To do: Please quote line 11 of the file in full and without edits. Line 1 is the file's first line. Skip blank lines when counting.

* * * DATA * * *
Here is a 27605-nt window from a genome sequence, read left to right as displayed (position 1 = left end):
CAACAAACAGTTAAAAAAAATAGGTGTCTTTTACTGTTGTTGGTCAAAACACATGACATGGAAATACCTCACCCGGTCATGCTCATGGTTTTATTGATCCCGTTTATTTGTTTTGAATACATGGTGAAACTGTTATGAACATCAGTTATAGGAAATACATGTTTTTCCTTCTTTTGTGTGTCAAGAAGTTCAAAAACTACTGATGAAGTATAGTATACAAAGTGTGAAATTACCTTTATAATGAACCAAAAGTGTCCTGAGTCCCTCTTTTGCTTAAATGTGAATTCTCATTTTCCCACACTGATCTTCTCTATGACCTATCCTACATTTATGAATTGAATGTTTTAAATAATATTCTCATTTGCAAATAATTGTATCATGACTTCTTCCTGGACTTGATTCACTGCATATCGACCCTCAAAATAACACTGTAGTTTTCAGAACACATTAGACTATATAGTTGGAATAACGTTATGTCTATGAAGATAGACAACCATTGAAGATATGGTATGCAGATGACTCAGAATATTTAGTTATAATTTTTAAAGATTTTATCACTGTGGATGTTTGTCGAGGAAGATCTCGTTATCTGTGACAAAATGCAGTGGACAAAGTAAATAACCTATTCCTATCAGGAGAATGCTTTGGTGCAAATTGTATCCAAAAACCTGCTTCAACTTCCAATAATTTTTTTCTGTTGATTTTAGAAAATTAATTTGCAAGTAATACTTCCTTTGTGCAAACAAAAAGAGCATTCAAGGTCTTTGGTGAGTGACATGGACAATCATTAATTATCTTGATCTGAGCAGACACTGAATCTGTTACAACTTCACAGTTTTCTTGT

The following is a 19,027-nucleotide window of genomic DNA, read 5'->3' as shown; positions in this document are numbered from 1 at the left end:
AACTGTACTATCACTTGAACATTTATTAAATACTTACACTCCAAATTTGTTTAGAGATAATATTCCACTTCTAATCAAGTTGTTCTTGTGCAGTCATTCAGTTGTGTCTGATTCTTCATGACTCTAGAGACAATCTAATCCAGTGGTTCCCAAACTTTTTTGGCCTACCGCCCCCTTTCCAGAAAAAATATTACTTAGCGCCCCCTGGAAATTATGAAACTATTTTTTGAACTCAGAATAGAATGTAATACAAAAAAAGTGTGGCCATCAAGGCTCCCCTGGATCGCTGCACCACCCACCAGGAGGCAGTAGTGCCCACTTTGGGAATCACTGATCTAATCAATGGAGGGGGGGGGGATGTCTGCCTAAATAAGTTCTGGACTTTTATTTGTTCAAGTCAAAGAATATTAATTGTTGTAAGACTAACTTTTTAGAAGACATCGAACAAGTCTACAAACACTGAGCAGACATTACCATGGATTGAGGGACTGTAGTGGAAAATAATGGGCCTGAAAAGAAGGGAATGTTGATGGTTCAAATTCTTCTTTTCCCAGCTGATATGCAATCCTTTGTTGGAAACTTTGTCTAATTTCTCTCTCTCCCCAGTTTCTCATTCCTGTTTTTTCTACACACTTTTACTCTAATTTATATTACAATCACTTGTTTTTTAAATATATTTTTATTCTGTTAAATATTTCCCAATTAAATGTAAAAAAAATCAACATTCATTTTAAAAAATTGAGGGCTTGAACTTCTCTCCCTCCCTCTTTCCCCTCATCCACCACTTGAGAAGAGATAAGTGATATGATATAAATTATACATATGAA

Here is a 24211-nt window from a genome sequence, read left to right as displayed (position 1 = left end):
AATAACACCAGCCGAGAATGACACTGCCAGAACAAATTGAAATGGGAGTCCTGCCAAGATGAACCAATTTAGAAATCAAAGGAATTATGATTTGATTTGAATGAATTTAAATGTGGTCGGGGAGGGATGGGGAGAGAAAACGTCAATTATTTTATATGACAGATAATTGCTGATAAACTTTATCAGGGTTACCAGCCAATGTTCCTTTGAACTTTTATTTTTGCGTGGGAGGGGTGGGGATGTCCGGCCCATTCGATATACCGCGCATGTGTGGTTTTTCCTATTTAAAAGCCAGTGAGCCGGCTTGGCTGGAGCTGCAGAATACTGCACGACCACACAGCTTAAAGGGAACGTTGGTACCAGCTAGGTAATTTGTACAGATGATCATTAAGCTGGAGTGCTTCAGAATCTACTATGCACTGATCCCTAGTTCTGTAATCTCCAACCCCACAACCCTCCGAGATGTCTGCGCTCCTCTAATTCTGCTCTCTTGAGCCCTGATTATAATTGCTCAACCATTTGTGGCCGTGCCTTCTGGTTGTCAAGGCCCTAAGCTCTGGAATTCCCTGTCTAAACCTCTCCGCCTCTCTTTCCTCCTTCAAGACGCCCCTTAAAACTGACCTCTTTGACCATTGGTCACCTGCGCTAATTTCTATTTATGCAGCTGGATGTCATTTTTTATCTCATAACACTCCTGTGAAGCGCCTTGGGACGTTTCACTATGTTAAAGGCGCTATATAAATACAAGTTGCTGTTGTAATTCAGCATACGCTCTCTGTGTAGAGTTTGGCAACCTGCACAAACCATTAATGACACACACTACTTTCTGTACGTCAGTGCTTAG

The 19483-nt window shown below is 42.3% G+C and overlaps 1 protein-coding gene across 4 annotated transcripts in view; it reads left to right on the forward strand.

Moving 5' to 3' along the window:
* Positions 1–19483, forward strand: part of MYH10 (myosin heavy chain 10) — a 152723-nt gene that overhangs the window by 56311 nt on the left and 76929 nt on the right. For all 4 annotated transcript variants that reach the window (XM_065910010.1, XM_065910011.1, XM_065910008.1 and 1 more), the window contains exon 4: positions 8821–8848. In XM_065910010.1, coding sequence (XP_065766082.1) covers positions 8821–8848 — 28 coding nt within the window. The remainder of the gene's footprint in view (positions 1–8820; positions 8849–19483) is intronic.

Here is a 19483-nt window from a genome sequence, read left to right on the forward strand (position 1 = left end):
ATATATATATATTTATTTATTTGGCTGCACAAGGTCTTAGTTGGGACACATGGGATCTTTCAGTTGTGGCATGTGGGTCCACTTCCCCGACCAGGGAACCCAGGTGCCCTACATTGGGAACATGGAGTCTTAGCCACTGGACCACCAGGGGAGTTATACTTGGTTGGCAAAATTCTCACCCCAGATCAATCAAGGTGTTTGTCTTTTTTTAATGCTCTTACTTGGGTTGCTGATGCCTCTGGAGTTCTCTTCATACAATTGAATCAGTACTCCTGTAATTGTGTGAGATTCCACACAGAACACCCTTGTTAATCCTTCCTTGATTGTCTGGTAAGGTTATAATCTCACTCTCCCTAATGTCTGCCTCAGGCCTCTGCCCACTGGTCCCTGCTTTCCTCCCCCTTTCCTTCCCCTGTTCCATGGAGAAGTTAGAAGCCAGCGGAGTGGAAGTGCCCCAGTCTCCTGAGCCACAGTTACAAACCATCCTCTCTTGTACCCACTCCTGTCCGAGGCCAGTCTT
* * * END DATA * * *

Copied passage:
ATATATATATATTTATTTATTTGGCTGCACAAGGTCTTAGTTGGGACACATGGGATCTTTCAGTTGTGGCATGTGGGTCCACTTCCCCGACCAGGGAACCCAGGTGCCCTACATTGGGAACATGGAGTCTTAGCCACTGGACCACCAGGGGAGTTATACTTGGTTGGCAAAATTCTCACCCCAGATCAATCAAGGTGTTTGTCTTTTTTTAATGCTCTTACTTGGGTTGCTGATGCCTCTGGAGTTCTCTTCATACAATTGAATCAGTACTCCTGTAATTGTGTGAGATTCCACACAGAACACCCTTGTTAATCCTTCCTTGATTGTCTGGTAAGGTTATAATCTCACTCTCCCTAATGTCTGCCTCAGGCCTCTGCCCACTGGTCCCTGCTTTCCTCCCCCTTTCCTTCCCCTGTTCCATGGAGAAGTTAGAAGCCAGCGGAGTGGAAGTGCCCCAGTCTCCTGAGCCACAGTTACAAACCATCCTCTCTTGTACCCACTCCTGTCCGAGGCCAGTCTT